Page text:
Scots vote to stay with the UK
Unionists had warned independence would usher in financial, economic and political uncertainty.
LONDON - Scotland has chosen to stay in the United Kingdom, spurning independence in a historic referendum that had worried allies and investors, results showed on Friday.
With the Pound reaching a two-year high against the Euro and the London Stock market, posting positive gains, it's clear the financial institutions believe Scotland has voted to stay within the union.
Sterling rose sharply while unionist campaigners clapped, cheered and poured drinks as results were announced.
The Queen and Prime Minister David Cameron were expected to make statements later.
Cameron, who acknowledged his unpopularity in Scotland during the campaign, has drawn criticism for both putting the fate of the United Kingdom on the line and then rushing to promise more powers before the vote.
Cameron was largely absent from the campaign, leaving former Prime Minister Gordon Brown to lead the unionist battle cry.
Though the nationalists won Scotland's biggest city, Glasgow, they failed to meet expectations in a clutch of other constituencies.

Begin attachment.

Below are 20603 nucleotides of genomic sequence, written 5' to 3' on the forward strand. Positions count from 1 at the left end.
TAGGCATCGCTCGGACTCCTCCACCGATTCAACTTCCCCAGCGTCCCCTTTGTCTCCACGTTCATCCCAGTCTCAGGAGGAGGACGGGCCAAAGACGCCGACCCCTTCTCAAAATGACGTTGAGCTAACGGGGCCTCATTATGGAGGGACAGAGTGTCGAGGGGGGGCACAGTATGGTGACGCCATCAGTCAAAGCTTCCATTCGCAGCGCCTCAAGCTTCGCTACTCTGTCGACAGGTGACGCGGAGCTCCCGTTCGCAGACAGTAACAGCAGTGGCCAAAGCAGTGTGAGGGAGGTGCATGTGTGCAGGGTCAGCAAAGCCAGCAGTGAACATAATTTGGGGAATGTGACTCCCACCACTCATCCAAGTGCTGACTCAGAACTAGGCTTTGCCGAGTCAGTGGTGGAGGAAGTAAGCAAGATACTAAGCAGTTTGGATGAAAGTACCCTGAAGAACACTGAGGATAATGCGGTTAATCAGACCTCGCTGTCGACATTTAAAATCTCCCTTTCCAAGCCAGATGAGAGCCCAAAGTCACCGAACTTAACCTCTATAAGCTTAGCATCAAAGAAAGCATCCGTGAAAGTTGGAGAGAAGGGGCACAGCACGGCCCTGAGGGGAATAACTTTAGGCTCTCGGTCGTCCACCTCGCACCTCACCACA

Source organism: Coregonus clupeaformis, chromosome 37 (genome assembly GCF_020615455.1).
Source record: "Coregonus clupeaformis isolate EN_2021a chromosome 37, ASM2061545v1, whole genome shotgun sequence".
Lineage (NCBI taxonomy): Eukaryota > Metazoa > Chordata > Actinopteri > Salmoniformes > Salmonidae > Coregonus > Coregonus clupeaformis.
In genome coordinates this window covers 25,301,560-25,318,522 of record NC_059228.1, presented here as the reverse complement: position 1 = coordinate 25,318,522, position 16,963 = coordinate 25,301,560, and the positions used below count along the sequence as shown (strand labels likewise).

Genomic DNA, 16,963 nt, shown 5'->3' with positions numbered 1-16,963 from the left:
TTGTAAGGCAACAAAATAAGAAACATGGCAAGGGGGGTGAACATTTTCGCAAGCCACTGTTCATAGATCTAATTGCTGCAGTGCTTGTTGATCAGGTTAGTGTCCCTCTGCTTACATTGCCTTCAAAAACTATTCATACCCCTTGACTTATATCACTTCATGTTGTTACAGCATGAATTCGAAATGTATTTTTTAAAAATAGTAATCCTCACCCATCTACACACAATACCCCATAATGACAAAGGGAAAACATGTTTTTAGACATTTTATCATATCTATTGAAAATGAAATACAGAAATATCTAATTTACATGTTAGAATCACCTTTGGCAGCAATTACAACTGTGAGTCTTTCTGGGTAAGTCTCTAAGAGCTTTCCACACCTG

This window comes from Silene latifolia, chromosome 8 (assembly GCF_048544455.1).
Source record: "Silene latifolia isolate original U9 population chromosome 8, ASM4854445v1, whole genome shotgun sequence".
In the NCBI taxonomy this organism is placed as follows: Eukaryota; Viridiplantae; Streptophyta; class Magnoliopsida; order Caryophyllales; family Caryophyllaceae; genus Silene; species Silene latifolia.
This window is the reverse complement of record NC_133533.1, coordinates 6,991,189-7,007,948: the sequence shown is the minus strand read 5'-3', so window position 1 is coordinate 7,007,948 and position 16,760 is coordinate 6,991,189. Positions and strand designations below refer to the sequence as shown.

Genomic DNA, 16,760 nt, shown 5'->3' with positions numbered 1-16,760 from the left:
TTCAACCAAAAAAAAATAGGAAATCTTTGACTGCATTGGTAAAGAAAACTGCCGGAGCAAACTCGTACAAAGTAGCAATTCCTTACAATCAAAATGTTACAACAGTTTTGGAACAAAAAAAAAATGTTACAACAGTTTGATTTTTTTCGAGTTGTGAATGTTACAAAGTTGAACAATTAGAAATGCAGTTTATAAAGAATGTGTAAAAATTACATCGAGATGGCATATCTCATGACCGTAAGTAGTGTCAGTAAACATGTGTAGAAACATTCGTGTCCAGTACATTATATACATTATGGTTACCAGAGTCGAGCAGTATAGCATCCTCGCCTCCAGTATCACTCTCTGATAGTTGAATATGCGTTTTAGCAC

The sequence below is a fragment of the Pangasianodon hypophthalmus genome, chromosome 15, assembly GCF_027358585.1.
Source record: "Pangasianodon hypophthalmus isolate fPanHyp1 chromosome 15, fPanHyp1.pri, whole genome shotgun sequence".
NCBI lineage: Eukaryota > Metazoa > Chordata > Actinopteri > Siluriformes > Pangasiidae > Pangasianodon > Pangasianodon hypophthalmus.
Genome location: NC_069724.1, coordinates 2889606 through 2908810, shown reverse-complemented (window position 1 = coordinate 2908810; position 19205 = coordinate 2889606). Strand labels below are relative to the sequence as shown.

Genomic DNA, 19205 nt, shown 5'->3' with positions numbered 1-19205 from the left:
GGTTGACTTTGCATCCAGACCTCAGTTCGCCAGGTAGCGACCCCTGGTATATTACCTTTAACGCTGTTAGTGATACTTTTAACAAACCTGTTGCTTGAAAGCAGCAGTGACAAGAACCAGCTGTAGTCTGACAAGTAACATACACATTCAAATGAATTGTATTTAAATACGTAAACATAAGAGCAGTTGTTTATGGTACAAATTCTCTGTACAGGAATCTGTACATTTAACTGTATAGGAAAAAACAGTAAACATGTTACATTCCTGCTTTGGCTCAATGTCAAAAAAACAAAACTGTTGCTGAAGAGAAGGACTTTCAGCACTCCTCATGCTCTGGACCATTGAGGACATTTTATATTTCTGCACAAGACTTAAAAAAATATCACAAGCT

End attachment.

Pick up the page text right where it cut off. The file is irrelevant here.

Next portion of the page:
The campaign for independence had galvanised this country of 5.3 million but also divided friends and families from the remote Scottish islands of the Atlantic to the tough city estates of Glasgow.
Breaking apart the United Kingdom has worried allies, investors and the entire British elite whose leaders rushed late in the campaign to check what opinion polls showed was a surge in support for independence.
Seeking to tap into a cocktail of historical rivalry, opposing political tastes and a perception that London has mismanaged Scotland, nationalists say Scots, not London, should rule Scotland to build a wealthier and fairer country.
Unionists had warned independence would usher in financial, economic and political uncertainty and diminish the UK's standing in the world. They have warned that Scotland would not keep the pound as part of a formal currency union.
Beyond the money and power, the referendum has provoked deep passions in Scotland, drawn in many voters who ignore traditional political campaigns and underscored what London politicians admit is a need for wider constitutional change.